By Peter Murphy
Published September 9, 2020
Xiao Liang, assistant professor in the Department of Civil, Structural and Environmental Engineering will work with Minghui Zheng, assistant professor in the Department of Mechanical and Aerospace Engineering, and the University of Florida on the $3 million, NSF-funded project, The Future of Remanufacturing: Human-Robot Collaboration for Disassembly of End-of-Use Products.
“This project will advance effective human-robot collaboration to reduce electronics remanufacturing costs and improve operator safety,” Liang says, “the research crosses boundaries between robotics, sustainable design, human factors, data science and labor economics.”
One of Liang’s specialty research areas is artificial intelligence (AI). He and his PhD students have worked to develop an alarm system in AI frameworks allowing for human intervention in structural health monitoring. According to Liang, this research utilizes a similar concept.
“This project focuses on robot-assisted disassembly to increase productivity, while enhancing job satisfaction and ensuring worker safety,” Liang says, “Robot assisted automation with human-in-the-loop is an emerging topic and a promising solution for other areas in civil engineering such as structural health monitoring, infrastructure inspection and construction automation.”
Zheng, the principal investigator, focuses on planning and control for collaborative robots (co-robots). According to Zheng, this research will bring co-robots into the disassembly system. “The research will also positively impact engineering education and workforce development,” Zheng says, “I will focus on robotic planning, learning and control such that the co-robots can collaborate with human operators safely in a complementary and interactive way.”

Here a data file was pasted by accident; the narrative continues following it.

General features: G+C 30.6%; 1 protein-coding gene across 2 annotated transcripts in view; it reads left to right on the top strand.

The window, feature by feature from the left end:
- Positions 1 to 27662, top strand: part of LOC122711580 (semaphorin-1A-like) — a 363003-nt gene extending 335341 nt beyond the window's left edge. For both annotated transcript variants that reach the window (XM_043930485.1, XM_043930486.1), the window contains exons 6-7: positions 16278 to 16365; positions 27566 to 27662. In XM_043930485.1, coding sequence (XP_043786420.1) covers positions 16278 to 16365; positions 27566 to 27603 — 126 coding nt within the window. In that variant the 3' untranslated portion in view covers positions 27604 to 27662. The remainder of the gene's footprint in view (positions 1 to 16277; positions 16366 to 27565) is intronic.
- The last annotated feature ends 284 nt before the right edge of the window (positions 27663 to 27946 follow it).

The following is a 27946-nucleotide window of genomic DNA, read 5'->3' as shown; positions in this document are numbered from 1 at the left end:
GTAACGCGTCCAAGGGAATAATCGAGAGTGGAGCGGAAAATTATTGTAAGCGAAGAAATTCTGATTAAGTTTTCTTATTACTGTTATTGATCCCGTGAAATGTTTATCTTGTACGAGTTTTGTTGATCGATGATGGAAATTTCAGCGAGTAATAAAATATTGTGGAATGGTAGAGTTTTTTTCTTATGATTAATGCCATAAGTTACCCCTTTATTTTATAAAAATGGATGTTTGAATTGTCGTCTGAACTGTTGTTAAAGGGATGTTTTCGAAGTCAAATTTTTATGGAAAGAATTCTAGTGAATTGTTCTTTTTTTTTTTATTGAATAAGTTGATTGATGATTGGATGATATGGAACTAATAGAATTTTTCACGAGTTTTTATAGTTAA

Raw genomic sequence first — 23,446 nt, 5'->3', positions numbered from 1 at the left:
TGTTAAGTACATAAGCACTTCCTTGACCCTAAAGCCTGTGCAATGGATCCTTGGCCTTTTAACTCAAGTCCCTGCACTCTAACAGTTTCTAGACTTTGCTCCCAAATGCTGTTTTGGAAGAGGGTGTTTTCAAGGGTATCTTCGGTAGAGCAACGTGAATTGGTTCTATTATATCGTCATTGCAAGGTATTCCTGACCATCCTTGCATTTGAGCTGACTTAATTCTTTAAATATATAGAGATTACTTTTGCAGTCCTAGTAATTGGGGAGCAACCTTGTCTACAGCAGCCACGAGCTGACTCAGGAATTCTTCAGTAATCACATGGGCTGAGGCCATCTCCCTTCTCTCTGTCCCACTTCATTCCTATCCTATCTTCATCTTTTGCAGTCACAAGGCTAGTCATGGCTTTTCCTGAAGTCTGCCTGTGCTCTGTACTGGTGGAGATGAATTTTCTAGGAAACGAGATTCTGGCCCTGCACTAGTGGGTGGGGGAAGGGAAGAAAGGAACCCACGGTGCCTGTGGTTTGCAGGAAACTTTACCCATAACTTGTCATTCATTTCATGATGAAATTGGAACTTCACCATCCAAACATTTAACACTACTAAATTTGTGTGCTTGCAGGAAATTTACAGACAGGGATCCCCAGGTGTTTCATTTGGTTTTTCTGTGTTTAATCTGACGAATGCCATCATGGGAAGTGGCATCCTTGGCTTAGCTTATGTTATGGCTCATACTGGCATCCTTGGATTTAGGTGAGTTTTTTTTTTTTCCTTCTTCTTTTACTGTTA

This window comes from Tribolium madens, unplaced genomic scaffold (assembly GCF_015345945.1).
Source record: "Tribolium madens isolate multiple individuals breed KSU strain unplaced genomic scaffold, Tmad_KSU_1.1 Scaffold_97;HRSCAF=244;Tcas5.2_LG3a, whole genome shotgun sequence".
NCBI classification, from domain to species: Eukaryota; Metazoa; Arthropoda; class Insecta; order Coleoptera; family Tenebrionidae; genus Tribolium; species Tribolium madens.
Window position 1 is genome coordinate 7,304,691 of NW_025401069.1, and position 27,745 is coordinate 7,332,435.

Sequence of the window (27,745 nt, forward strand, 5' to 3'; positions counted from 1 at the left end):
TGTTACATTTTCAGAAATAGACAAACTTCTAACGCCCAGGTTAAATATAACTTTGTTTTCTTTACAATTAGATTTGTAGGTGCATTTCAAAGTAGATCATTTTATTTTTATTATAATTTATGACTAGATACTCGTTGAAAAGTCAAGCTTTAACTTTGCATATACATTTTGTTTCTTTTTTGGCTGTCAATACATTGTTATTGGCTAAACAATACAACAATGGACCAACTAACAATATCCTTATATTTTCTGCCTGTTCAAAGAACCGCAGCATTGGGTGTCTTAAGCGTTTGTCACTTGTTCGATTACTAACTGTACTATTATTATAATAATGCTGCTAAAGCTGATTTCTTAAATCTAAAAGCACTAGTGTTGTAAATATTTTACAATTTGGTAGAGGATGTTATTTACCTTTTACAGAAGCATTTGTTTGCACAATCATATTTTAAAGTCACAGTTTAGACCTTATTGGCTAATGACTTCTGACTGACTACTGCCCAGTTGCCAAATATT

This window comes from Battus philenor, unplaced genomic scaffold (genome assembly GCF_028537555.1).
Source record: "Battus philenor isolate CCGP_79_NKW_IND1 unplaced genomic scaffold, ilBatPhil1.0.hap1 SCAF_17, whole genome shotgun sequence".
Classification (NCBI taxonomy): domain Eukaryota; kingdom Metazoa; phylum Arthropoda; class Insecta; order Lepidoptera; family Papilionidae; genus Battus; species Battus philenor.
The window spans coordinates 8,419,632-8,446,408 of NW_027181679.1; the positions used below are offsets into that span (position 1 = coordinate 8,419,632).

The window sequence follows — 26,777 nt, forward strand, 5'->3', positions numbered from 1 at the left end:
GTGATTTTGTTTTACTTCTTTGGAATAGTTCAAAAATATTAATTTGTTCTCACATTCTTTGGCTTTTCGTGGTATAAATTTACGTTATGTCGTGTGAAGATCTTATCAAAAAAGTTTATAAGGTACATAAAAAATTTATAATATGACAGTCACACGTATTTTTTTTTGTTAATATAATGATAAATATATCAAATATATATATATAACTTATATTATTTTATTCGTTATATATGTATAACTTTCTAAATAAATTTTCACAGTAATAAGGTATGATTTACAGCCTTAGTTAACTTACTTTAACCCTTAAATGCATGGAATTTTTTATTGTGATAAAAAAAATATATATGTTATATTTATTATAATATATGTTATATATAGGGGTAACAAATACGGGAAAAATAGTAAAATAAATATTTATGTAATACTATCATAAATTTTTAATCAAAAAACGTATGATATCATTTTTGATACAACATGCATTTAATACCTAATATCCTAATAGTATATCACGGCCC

This project in particular examines end-of-use products in remanufacturing. Specifically, the work deals with electronic waste such as used computers and mobile devices.
“Besides the obvious environmental inspiration, such as consumer interest in green products and scarcity of resources, potential profits from salvaging valuable materials and components have motivated the consideration of end-of-use-product recovery and remanufacturing,” Liang says.
According to Zheng, the project will focus on five interdependent research tasks within the context of future technology, future worker and future work: work environment monitoring with human motion prediction; planning, learning and control for collaborative robots; disassembly sequence planning under uncertainty and exploring human robot collaboration (HRC)-inspired design guidelines; human-robotics system integration; and modeling and prediction of economic impacts of HRC in remanufacturing environments.
“Specific knowledge gaps among these five components will be addressed by mutual interactions among product design guidelines, human-robot collaboration, occupational safety standards and remanufacturing labor market,” Zheng says. “We hope our convergent research will allow adjusted and enhanced collaborative disassembly systems in future remanufacturing factories.”
Liang will perform fundamental studies on collaborative disassembly systems for end-of-use products. According to Liang, “UB will conduct work environment monitoring with human motion prediction and planning, learning and control for collaborative robots. The University of Florida will focus on disassembly task allocation, humans and occupancy safety as well as potential labor economic impacts.”
Both faculty members worked with UB’s Sustainable Manufacturing and Advanced Robotic Technologies (SMART) on seed grants for the preliminary work associated with this project.